According to the Associated Press, across the land, large and small polluters have regaled Republican-led congressional committees with dire predictions of plant closings and layoffs if the EPA succeeds with plans to further curb air and water pollution.
But their message to financial regulators and investors conveys less gloom and uncertainty.
The Associated Press compared the companies’ congressional testimony to company reports submitted to the Securities and Exchange Commission. The reports to the SEC consistently said the impact of environmental proposals is unknown or would not cause serious financial harm to a firm’s finances.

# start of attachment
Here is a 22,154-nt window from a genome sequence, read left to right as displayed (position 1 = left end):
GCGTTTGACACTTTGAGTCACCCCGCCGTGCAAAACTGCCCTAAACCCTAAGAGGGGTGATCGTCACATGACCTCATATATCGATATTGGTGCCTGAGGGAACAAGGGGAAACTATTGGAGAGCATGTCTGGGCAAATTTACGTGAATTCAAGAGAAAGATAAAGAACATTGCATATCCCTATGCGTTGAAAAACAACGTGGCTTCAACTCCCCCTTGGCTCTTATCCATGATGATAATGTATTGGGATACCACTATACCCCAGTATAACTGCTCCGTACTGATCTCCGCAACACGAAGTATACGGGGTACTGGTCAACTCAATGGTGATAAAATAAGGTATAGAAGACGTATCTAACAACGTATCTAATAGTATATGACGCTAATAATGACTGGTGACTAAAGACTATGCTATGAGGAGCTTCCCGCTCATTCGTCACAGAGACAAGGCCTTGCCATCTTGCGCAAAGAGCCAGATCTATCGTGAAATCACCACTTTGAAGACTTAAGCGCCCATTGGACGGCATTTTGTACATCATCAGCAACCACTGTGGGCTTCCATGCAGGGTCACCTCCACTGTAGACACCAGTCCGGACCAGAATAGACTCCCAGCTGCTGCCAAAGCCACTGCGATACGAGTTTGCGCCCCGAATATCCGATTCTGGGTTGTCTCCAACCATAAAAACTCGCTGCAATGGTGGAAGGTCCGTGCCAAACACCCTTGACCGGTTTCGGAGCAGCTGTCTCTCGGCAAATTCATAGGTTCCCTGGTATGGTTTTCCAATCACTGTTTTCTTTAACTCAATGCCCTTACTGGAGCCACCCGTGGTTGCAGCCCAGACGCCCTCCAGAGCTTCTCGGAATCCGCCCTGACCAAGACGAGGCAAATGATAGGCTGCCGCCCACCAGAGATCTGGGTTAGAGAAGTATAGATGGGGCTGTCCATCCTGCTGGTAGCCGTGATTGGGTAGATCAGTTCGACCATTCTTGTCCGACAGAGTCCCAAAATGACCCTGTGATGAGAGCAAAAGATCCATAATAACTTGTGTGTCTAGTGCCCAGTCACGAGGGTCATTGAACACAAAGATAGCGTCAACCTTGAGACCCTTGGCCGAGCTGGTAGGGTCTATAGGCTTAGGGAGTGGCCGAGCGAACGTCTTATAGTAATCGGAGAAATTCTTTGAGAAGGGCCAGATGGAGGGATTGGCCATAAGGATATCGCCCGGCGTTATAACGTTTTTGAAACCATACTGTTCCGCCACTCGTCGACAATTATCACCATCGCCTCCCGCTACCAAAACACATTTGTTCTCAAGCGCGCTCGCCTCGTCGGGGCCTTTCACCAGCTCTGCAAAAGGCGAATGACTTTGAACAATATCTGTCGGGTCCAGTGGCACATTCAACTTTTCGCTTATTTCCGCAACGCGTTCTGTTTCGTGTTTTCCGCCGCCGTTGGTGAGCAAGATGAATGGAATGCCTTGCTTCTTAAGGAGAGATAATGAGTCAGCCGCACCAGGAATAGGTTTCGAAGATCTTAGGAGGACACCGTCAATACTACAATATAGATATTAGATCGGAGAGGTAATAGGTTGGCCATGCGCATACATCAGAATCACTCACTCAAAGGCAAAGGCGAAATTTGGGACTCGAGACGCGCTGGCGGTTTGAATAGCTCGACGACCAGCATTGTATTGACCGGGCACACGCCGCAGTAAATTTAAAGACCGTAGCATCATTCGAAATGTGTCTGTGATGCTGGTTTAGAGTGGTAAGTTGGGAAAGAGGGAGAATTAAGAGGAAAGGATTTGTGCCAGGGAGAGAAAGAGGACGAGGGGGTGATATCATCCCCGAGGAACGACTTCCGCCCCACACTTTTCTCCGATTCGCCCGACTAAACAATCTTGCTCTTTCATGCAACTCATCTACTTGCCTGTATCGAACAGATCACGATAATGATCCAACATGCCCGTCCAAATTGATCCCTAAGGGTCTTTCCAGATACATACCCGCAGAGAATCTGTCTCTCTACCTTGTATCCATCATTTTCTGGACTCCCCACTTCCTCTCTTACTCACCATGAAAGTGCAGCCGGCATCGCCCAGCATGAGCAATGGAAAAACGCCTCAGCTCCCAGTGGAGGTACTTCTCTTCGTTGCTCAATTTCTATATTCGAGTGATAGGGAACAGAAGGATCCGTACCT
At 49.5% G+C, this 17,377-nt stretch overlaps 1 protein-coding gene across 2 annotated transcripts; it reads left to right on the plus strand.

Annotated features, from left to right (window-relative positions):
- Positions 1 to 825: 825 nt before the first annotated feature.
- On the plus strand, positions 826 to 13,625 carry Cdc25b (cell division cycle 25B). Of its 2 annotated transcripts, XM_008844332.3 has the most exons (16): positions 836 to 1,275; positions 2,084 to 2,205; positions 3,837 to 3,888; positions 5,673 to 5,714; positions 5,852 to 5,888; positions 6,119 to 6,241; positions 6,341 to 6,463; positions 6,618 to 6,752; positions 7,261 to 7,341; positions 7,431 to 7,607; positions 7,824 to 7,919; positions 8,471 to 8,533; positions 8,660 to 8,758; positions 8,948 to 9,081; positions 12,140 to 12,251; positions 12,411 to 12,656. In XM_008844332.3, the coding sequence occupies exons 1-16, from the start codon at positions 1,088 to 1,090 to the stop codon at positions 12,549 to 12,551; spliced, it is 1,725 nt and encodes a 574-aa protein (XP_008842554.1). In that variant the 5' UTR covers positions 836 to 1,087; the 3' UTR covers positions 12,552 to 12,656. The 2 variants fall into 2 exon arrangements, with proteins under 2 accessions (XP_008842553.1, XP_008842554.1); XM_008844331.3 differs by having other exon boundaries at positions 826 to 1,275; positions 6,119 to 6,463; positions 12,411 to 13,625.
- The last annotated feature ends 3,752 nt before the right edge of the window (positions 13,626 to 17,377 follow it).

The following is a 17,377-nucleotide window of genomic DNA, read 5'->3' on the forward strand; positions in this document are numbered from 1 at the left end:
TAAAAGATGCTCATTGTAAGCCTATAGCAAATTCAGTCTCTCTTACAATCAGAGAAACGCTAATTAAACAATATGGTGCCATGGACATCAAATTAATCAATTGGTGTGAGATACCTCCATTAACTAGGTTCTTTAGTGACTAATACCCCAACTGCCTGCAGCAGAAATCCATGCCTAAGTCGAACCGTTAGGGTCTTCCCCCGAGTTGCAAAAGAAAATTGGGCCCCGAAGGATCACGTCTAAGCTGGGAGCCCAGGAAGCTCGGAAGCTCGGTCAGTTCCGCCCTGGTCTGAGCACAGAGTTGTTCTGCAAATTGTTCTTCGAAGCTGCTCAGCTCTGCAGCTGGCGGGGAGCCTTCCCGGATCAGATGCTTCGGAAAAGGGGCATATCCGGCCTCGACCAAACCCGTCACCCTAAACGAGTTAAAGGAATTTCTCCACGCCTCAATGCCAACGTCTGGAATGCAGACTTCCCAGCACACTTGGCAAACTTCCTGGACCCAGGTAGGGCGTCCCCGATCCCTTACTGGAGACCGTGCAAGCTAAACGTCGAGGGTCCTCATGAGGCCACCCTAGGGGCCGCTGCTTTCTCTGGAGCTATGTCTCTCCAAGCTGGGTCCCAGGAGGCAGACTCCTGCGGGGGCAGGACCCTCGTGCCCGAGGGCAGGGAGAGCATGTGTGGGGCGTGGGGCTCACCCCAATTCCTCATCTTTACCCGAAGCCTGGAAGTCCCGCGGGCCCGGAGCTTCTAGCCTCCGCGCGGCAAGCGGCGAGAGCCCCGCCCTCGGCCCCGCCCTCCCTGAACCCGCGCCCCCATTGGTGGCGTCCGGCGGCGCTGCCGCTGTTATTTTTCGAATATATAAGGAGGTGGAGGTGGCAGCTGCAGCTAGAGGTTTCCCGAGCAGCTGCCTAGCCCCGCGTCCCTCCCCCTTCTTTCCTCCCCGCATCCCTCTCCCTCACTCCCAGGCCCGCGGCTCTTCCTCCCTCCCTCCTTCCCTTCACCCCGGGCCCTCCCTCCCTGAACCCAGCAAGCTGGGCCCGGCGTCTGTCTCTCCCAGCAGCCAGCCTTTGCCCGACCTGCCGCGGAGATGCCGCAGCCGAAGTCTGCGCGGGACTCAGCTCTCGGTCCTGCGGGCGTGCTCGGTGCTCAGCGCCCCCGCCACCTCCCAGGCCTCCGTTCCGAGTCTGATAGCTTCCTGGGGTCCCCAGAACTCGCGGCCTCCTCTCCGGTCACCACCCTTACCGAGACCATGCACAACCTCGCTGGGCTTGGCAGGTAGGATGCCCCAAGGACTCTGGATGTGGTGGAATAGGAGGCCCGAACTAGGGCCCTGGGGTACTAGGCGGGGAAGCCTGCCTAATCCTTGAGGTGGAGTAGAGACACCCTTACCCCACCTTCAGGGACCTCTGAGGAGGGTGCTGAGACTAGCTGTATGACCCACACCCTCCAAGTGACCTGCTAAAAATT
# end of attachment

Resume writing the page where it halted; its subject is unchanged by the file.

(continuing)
Companies argue that their less gloomy SEC filings are correct, since most of the tougher anti-pollution proposals have not been finalized. And their officials’ testimony before congressional committees was sometimes on behalf of — and written by — trade associations, a perspective that can differ from an individual company’s view.
The disparity in the messages shows that in a politically divided environment, business has no misgivings about describing potential economic horror stories to lawmakers.
California Rep. Henry Waxman, the senior Democrat on the House Energy and Commerce Committee, said the SEC filings “show that the anti-regulation rhetoric in Washington is political hot air with little or no connection to reality.”
The lesson here, is – every time a company threatens gloom and doom consequences from regulation, we should also take a look at what they are saying to the SEC and their stockholders.